TM8164 From the Fringe of Certainty – detail from left side with constellations in front of reflection nebula, mapping of neuron connections
TM8164 Detail of right side, with constellations
TM8164 Detail of lower left and mid left, with diagram of neural connections
TM8164 From the Fringe of Certainty 36x36 oil on panel
What do we know and how do we know it? Our perceptions are guided by our senses, by what we can study and intuit, and by what we can imagine. Nature always seems to be saying “whatever you can imagine, I can trump.” The Hubble Space Telescope only proves the point. The images of reflection nebulas, colliding galaxies, and exploding stars are more beautiful than anything one could imagine, opening new worlds of possibility for artists. In the spirit of the possible, I bring you a new painting inspired by what the Hubble “saw.” Enjoy!
Technical painting notes – From the Fringe of Certainty features a significant proportion of dark, luminous blue blacks. To achieve such a deep color and keep it luminous, a white primer was used. Dozens of layers of transparent glaze were brushed on, in colors concentrating on the transparent pigments of indigo, ultramarine, dioxazine violet, thalo blue, Prussian green, and quinacridone violet. It seems counterintutive, but transparent pigments can achieve deeper tones than opaque pigments, and with greater brilliance. With so much cool color, a hint of red violet and red orange were needed for balance – hence the inclusion of red tones in the upper right of the nebula and in some of the stars.
To view additional smaller cosmos paintings, click on the Portfolio Cosmos Oils page in the column to the right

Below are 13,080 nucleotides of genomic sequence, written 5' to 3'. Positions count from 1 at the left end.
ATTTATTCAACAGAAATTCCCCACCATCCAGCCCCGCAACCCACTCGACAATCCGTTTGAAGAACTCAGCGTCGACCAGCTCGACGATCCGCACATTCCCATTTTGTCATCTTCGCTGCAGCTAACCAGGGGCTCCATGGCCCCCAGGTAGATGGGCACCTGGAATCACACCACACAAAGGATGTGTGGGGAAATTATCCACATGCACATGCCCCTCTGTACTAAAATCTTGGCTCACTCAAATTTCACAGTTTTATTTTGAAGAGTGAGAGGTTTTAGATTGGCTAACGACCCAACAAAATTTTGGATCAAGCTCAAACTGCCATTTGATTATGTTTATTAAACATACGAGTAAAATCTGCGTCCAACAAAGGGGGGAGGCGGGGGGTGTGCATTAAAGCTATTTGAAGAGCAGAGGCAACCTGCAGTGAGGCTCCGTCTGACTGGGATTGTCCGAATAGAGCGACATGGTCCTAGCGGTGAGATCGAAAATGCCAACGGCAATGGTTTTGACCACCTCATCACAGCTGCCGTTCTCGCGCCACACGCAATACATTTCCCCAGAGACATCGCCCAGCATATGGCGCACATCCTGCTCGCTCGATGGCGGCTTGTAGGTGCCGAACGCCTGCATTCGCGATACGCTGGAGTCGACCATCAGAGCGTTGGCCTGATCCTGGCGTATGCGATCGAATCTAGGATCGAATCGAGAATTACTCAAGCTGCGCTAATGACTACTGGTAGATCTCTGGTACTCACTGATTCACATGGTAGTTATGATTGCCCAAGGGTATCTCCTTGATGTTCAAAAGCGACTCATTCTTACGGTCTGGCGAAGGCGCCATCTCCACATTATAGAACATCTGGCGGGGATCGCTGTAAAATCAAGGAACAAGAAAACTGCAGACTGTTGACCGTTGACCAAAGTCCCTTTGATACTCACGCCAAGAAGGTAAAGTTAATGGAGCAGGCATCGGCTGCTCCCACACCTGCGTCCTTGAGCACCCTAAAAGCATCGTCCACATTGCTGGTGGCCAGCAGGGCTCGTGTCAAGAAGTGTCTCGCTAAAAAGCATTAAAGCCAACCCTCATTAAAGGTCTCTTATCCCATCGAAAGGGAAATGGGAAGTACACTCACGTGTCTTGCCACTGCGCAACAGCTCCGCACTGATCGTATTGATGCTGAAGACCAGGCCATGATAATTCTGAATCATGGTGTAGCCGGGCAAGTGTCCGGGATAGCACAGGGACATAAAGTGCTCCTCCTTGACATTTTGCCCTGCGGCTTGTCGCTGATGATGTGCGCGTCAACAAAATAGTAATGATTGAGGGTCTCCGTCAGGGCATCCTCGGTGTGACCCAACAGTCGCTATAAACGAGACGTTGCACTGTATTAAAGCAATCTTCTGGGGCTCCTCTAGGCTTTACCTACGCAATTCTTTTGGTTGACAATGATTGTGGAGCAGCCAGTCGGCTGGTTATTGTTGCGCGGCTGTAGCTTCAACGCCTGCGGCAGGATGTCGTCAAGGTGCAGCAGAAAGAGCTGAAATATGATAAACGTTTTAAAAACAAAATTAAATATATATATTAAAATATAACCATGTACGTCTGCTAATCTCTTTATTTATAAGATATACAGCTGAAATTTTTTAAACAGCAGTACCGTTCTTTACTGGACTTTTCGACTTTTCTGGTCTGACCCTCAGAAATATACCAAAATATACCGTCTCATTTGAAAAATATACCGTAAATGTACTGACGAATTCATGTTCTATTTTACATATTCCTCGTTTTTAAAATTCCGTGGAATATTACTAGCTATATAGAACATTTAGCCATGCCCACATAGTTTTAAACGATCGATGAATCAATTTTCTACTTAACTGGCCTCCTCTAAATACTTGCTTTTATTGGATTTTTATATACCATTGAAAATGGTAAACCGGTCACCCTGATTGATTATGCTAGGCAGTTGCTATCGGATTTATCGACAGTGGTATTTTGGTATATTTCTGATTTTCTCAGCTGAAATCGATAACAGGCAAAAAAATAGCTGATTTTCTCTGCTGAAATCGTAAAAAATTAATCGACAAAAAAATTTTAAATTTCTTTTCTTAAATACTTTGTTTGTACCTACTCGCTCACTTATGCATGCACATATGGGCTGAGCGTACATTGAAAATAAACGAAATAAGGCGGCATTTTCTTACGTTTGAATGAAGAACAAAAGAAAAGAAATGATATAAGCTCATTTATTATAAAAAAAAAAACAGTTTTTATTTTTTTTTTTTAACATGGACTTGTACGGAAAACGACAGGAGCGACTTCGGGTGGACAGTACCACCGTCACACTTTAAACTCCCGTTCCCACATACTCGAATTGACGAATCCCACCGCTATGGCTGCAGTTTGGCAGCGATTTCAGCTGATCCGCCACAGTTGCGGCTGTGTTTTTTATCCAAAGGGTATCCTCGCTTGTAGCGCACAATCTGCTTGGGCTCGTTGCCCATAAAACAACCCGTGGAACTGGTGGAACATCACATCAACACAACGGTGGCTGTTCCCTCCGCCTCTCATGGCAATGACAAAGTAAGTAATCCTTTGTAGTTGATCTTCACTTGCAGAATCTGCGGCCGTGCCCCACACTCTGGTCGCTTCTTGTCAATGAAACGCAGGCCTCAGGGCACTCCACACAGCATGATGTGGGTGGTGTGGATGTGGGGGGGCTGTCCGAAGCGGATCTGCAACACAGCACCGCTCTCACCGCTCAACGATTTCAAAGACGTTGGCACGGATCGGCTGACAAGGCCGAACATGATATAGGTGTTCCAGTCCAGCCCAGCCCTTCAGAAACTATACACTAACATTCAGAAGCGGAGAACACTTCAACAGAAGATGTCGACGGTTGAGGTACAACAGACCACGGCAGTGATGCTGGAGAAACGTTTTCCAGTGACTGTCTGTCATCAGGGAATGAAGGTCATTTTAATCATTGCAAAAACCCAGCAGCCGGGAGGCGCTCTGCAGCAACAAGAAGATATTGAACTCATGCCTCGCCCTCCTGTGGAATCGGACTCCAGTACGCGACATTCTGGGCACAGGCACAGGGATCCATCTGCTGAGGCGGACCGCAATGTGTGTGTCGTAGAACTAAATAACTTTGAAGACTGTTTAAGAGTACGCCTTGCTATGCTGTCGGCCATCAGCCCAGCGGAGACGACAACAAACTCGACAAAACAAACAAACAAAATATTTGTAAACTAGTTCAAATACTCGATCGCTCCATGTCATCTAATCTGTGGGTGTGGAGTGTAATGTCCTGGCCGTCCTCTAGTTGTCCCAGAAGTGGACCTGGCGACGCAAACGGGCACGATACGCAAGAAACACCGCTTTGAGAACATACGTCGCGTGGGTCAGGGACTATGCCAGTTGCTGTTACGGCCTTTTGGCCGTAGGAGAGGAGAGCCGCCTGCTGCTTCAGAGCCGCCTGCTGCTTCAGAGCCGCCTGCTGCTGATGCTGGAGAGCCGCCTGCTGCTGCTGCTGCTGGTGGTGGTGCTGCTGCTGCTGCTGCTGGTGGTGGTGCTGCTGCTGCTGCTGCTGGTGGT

The right title for a painting can be as much a part of the creative process as the actual painting. Of course the painting has to be successful and meaningful visually, but a good title can enlarge the context, frame the meaning, or add a playful note to experiencing the artwork. When I started the group of watercolors “Migration Series,” I was influenced by new images of space coming from the Hubble Telescope. Many of the early titles came from observed scientific phenomena. As the series developed, I started to take liberties. If scientists could name nebulas, why not me? These two watercolors reflect both the serious and impish sides of imagination.
TM8075 Migration Series - On the Way to Who Knows Where 22x30 watercolor, iridescent watercolor, ink, and pencil
TM6645 Migration Series - The Hope Nebula 22x30 watercolor, ink, and pencil
TM6399 Migration Series - Passing by the Ring Nebula 22x30 watercolor
You’ll see it here first! The new portfolio page of watercolors is up and ready for viewing! The paintings are inspired, in part, by the Hubble Telescope photographs and by my own imaginings on a theme of migration (for are we not all travellers through this life?). Technically, the paintings all started out as watercolors, but most of them have some ink and pencil work as well. Do visit the page regularly, as I will be uploading additional paintings over the next few weeks. Enjoy.